House - 1975
We bought the Glass House from Bertazzon
in Italy. It was prefab; we put it all together. Glass Houses
are good but I think they wear out their value. One year we
renamed it “Palacio de Cristal" or something like that. That’s
poor Italian. It was pretty good, but as time went on, it went
down in revenue and appeal to the public.
One time I was talking to Johnny
Allen of the Philadelphia Toboggan Company, and he was saying
that way back there was a glass walkthrough but above the Merry
Go Round building. That must have been back in the 1920s.
Gold Mine - 1969
Underneath the arcade building we had
a stock room for many years. It was used for refrigerator and
freezer and dry storage. It was dispersal place, particularly
for our foodstuff, hot dogs, soda and so forth. Of course, the
park was a lot smaller in those days. When we moved that to
another building with enlarged storage room facilities, this
stock room lay idle for a couple years. Then I got to talking
to Bill Tracy about what we could put down there. And he came
up with this thought of a walkthrough gold mine. All the gadgets
and scenes in there were humorous. I told Bill, “Let’s not scare
people, let’s make them laugh”, and everything in there was
based on humor.
We put up the walkthrough, then
we put armatures in there and we got the same outfit that did
the Iceberg and they came in and they sprayed everything to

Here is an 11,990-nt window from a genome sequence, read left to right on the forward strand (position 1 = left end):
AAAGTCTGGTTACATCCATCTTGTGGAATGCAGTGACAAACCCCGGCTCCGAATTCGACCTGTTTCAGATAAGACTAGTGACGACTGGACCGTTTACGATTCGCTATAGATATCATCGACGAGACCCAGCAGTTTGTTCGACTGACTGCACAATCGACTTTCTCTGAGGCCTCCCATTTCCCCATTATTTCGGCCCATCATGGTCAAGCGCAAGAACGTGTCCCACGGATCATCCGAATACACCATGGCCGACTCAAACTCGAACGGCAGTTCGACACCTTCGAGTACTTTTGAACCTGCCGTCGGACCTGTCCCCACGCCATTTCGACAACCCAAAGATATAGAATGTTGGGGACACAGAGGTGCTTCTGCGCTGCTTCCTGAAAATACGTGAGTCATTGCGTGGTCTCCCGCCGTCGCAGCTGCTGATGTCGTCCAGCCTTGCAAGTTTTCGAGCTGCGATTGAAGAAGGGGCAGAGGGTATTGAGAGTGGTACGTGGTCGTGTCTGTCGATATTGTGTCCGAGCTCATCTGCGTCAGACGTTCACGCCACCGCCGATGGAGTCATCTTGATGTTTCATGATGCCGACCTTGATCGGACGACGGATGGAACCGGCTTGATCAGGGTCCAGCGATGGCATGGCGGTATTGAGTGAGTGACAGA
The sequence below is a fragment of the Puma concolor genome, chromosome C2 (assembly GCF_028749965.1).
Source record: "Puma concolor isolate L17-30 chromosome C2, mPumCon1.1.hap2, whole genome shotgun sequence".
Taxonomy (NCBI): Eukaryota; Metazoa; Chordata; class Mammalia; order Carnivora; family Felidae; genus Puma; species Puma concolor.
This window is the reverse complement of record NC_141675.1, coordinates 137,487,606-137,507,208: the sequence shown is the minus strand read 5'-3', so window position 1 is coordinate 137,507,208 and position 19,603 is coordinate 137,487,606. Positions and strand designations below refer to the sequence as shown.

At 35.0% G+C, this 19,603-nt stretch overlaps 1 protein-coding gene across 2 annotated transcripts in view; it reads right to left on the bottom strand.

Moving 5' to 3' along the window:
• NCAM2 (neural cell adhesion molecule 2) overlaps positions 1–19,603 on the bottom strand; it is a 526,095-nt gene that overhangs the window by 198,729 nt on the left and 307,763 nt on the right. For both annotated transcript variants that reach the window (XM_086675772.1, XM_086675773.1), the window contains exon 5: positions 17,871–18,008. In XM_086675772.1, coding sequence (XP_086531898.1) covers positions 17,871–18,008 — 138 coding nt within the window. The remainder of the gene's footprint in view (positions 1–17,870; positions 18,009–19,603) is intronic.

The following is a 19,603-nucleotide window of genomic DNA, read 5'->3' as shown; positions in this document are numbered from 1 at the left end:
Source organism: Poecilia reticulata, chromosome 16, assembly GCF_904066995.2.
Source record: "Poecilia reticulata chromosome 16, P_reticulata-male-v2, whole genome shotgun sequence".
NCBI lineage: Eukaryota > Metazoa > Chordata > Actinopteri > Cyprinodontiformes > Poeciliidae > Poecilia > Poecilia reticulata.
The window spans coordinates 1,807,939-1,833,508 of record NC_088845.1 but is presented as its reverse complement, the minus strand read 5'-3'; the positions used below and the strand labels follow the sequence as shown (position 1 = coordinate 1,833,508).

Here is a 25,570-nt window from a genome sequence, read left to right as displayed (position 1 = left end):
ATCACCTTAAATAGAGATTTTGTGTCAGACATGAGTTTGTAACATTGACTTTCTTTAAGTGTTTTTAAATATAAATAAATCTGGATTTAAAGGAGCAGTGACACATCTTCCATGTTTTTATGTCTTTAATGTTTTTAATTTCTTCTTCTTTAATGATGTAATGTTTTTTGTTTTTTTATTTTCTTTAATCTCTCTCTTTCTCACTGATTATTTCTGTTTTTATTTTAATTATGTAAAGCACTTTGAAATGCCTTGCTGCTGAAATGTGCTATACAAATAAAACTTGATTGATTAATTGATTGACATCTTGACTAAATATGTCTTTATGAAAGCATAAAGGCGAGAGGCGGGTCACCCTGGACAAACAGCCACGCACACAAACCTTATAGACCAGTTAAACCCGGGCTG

make it look like a cave. Bill did a heck of a job and it utilized
a space that we probably couldn't have used for anything else.
For many years it was a good operation. But they no longer use
it for whatever reason.
attraction was far removed from its past life as a basement storage
facility. Not a shelf in sight, as the Gold Mine was a twisting,
turning walk through underground caverns where bumbling miners
tried to extract gold. As mentioned by Mr. Ott, the scenes were
humorous, especially one where a toilet gets the best of one of
the miners - another stock stunt customized by Tracy. There was
the obligatory teetering stack of TNT boxes. And what Tracy ride
would be complete without some consumption of alcoholic beverages?
In this case, the miners were celebrating with some moonshine.
Alfundo was the big clown that was
the trademark for Dorney Park for a long time. I asked Bill
Tracy to come up with something for the entrance to the park.
The entrance was on Dorney Park Road in those days - you’d face
right into the coaster and scooter building. So Bill came up
with a clown head, made of Fiberglas, on top of that building.
First, Bill did a model, which I approved. Then he proceeded
to build this huge clown head with outstretched arms that simulated
juggling with five lighted balls, three-feet in diameter, made
of translucent Fiberglas. You can image how big that clown was
with his arms outstretched and the flashing lights going from
one to another. That was the trademark for Dorney Park for many
years, and we named him Alfundo. Johnny Allen (of PTC) used
to say that sounded like a dirty Italian word! But it was a
worthwhile investment and, once again, Bill Tracy did a hell
of a job on it.
We used to have an Alfundo costumed
character running around the park. He had a little gas-powered
car called “Alfundo’s Car.” We had a novelty stand called “Alfundo’s
House.” We used to put billboards up with Alfundo on them. But
when kids saw them they didn’t say “Alfundo,” they said “Dorney
Park.” That’s what it was all about! The name Alfundo was derived
from three words: AL for Allentown, FUN for fun, and DO for